And just like that, the era has ended.
The mood at the Gene Bianchi Community Center was anything but melancholy on Thanksgiving Day. Volunteers once again gathered and served up the 25th annual Spirit of Oakdale Community Dinner, just as they had for the 24 years preceding.
Much was the same.
The tables arranged as they have been for years. The volunteers at the ready to serve and the kitchen staff humming along like a well-oiled machine – dishes in, food out.
This year, however, one would find a smattering of yellow vested gentlemen sprinkled throughout the controlled chaos. This year, the Oakdale Lions Club was in attendance as it prepares to carry the torch forward for the 26th annual event in 2019.
“I wish them luck and am grateful these boys have stepped forward,” co-founder Vickie Thompson said.
Thompson, along with co-founder Mickey Peabody, announced last year that the silver anniversary event would be their final year at the helm of the annual community dinner.
Thompson shared it takes a crew of a couple hundred volunteers to pull the event off each year. A fact which 25 years later, still brings a wide grin to her face, as she reflects on the camaraderie and commitment of all who make the event possible.
On average the event feeds approximately 1,000 people. This year she shared numbers were down and estimates that they served between 750 to 800 people.
Left over perishable goods were picked up by Modesto Gospel Mission. Remaining canned goods and non-perishables were donated to Oakdale Community Sharing.
“This was probably one of the least stressful Thanksgivings for me,” the veteran said. “Everybody just sort of came into place. Everything just came together.”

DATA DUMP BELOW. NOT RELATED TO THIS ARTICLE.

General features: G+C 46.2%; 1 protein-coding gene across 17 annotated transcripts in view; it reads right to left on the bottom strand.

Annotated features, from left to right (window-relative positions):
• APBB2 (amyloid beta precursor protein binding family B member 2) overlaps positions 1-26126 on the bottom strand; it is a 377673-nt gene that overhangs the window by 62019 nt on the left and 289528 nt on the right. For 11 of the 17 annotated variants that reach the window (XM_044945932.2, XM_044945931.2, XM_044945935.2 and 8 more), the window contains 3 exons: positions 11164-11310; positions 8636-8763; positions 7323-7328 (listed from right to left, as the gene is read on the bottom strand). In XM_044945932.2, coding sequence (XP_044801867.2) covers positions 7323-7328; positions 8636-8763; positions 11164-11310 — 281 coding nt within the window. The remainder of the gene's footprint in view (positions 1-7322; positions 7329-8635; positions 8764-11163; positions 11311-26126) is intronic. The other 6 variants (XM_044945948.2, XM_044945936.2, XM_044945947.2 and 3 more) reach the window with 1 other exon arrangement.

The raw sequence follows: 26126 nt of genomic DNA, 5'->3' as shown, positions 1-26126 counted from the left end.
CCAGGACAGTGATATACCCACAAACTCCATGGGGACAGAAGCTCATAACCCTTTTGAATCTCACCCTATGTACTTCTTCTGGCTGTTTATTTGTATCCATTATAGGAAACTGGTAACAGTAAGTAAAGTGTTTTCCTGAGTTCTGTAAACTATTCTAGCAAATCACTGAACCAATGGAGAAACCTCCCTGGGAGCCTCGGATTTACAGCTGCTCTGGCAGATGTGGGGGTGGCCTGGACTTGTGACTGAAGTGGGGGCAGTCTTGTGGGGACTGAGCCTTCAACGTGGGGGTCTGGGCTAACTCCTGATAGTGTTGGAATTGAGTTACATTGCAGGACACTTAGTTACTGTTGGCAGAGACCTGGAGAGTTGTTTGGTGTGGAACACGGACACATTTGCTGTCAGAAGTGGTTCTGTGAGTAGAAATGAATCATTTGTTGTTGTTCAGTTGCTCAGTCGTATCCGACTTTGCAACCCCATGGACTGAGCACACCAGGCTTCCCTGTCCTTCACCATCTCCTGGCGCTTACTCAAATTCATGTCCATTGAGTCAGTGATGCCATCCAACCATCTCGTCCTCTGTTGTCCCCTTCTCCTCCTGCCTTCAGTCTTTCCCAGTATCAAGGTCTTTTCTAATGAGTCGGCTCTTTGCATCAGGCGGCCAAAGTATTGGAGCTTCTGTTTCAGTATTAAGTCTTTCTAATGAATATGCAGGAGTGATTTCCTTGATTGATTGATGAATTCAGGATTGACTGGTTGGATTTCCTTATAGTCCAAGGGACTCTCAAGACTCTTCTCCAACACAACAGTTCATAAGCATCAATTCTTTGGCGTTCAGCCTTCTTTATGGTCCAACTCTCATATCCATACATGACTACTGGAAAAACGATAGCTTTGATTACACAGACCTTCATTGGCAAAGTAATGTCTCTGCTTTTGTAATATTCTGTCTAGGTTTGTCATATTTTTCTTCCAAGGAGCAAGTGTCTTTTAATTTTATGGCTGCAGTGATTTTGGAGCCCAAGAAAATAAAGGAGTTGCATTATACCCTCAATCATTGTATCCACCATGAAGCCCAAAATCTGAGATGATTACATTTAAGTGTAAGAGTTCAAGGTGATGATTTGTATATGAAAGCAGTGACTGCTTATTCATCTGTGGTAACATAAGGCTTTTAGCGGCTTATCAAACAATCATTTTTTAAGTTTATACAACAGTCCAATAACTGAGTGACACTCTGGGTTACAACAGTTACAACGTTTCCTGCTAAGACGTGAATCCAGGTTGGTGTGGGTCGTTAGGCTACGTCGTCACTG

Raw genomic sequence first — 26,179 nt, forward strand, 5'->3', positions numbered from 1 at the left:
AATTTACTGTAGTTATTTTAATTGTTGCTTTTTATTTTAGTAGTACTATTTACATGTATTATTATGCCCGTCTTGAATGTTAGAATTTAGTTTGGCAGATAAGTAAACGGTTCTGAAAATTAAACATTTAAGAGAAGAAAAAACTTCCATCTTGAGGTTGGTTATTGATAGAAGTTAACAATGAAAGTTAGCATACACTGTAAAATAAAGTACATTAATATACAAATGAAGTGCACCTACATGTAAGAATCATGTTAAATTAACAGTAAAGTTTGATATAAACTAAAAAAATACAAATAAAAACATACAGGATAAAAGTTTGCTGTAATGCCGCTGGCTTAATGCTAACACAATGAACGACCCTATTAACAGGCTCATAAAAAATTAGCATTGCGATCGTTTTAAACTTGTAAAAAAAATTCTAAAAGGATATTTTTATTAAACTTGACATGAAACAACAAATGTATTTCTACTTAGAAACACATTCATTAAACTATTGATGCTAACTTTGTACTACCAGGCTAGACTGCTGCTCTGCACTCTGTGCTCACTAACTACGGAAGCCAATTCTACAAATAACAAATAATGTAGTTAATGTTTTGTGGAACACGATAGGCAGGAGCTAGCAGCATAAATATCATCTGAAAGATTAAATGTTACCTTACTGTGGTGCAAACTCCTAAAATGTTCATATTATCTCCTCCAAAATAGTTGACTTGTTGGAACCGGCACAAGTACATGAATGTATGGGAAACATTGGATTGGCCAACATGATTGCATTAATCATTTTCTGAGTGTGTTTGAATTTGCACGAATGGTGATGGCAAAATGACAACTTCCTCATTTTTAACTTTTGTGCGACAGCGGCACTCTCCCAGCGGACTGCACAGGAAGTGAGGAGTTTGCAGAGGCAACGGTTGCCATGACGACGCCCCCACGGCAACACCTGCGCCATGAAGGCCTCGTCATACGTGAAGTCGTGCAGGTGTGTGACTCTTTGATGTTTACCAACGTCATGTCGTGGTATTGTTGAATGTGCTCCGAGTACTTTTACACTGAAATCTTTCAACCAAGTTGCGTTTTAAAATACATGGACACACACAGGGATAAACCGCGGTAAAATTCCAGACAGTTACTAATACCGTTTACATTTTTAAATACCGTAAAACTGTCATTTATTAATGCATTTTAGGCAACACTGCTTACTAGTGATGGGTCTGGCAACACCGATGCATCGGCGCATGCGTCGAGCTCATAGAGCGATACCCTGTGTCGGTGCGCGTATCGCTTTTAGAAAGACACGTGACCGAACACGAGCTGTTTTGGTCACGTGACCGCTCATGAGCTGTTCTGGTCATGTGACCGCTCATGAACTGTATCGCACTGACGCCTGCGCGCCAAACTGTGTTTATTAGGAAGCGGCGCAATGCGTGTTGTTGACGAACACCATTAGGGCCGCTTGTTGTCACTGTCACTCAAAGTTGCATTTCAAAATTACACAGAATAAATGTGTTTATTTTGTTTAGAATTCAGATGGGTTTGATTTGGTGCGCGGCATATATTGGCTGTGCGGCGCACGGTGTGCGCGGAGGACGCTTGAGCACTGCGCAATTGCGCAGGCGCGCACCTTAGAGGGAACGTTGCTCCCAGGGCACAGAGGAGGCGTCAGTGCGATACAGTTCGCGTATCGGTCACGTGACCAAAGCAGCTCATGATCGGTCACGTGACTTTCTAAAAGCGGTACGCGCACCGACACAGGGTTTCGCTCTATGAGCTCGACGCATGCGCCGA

According to Thompson, Oakdale Lions were all in, with members on hand both Wednesday for prepping and Thursday for serving and everything else.
“They obviously realize how much work it is,” the co-founder said of the undertaking. “It takes a village. I was encouraged by their turnout to help. I think they’ll be able to do it, just fine.”
The mood which filled the Community Center and the kitchen, however, was notably different from previous years. The laughs seemed a bit louder, smiles a bit brighter and unity tighter than ever before.
“There was a lightness,” Thompson agreed of the observation, “because we have all given for a long time and we went out with a bang. It was a great time.”
Now with her final meal served as the chief in charge, Thompson shared the event will always hold a special piece of her heart. The selflessness of giving to the community, memorable, yet it is the camaraderie of the volunteers who give up their family time each year which surpasses all else for Thompson.
“The best time for me seems to be when it’s all over,” she said. “When the guys pull up with their trucks to deliver the stuff to my home and we sit around for an hour or two having a beer and sharing stories about the day. That’s the stuff I enjoy the most – the camaraderie of all of it.”